It’s well documented that employees, managers and HR pros believe that the annual performance review is a waste of time – they’re too generic and vague, not timely enough, and in the end they’re often simply seen as an admin task that doesn’t add any real value to either employees themselves, or the organisation as a whole.
“The debate around the effectiveness of annual performance reviews has surged in recent years, as managers criticize the inflexibility and infrequency of a formal, forced process. It’s an industry awakening to a system that is no longer effective on its own for the way companies and people are managed today. For example, managers are tasked with using only their own observations and analysis to appraise employees, yet many don’t have the tools to record pertinent events as they happen.
No matter the grievance, the effect is largely the same: managers lack the insight into employee performance to make traditional performance management processes work most effectively. But we’re on the cusp of a major change that uses the power of social to fundamentally shift from a traditional, top-down management hierarchy to a new bottom-up approach.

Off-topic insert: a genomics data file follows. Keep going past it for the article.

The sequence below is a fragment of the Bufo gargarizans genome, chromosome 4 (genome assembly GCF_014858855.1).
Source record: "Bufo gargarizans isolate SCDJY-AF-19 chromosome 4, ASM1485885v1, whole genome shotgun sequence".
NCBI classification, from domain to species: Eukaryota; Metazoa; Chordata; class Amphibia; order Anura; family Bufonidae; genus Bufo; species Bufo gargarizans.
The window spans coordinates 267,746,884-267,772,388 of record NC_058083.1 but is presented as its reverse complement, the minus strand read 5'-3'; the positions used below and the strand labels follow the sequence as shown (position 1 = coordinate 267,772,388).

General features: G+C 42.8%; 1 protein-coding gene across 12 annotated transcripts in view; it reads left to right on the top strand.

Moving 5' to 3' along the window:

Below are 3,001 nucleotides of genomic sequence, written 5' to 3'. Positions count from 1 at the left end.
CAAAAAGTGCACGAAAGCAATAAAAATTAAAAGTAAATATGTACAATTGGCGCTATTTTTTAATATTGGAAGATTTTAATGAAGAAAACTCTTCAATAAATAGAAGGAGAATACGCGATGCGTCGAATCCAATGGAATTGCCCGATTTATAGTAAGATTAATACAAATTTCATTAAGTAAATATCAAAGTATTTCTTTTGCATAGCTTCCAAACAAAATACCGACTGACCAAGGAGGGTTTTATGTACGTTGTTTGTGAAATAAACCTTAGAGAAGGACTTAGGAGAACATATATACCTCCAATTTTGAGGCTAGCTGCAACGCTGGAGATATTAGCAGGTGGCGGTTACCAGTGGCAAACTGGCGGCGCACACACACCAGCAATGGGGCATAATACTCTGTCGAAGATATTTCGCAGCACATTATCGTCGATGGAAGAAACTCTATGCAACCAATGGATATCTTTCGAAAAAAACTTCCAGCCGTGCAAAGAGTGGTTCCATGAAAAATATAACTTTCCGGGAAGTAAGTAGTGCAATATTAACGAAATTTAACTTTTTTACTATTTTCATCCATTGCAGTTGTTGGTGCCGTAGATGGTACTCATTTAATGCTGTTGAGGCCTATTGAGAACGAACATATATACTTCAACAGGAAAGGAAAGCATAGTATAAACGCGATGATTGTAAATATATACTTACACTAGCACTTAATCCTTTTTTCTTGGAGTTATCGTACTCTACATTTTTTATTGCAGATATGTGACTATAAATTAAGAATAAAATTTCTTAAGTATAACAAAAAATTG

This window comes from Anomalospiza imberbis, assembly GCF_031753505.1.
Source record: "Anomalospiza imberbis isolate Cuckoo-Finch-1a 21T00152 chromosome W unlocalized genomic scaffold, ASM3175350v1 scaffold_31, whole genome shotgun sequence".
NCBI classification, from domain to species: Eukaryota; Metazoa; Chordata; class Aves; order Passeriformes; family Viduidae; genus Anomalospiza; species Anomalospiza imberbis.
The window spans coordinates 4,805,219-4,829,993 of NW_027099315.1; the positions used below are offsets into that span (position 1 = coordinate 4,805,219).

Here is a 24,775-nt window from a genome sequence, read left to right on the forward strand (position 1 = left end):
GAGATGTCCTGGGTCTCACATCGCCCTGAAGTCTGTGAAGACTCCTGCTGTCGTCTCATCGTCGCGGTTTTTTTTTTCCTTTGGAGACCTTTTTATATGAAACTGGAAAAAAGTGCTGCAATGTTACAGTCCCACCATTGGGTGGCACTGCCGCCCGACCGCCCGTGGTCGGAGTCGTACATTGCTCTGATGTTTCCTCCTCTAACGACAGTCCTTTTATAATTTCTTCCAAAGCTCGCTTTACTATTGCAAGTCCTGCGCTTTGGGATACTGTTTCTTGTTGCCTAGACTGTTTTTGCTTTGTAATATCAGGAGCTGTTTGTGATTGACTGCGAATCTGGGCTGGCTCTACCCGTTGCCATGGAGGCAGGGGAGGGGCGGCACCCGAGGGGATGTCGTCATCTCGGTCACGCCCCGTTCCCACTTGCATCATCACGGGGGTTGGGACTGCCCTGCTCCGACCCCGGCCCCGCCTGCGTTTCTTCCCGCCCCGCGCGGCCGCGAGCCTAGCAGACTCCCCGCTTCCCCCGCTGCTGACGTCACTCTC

Enter the wisdom of crowds — or crowdsourcing. A group of independently deciding individuals is more likely to make better decisions and more accurate observations than those of an individual. Crowdsourcing, by leveraging social recognition data, is a better way for managers to collect, evaluate and share information on employee performance.”
Of course, in this particular situation, ‘crowdsourcing’ simply refers to the idea of each employee gathering information and getting feedback from multiple people who they work with on a regular basis. These are the people who can really see how hard the employee is working and what they are achieving. In traditional performance management, where the review is conducted by the manager (or HR) alone, there is just a single, narrow view that the employee’s performance is being based on, and this can often be inaccurate.
But perhaps the main question is: how can this be done effectively from a practical perspective? There are many tools and applications available for tracking employee progress and performance, one of which is Engage, which specifically allows for the gathering of feedback in realtime, which is of course the key to continuous improvement for employees.
And it’s not only managers that have access to provide feedback – anyone can be asked to provide feedback, from team mates, to colleagues in a separate department, to customers and clients, so the idea of ‘crowdsourcing’ performance management is covered.
Click through to read Eric’s full article, ‘Crowdsource Your Performance Reviews‘, where he also discusses several business and managerial benefits of gathering recognition and feedback from multiple sources.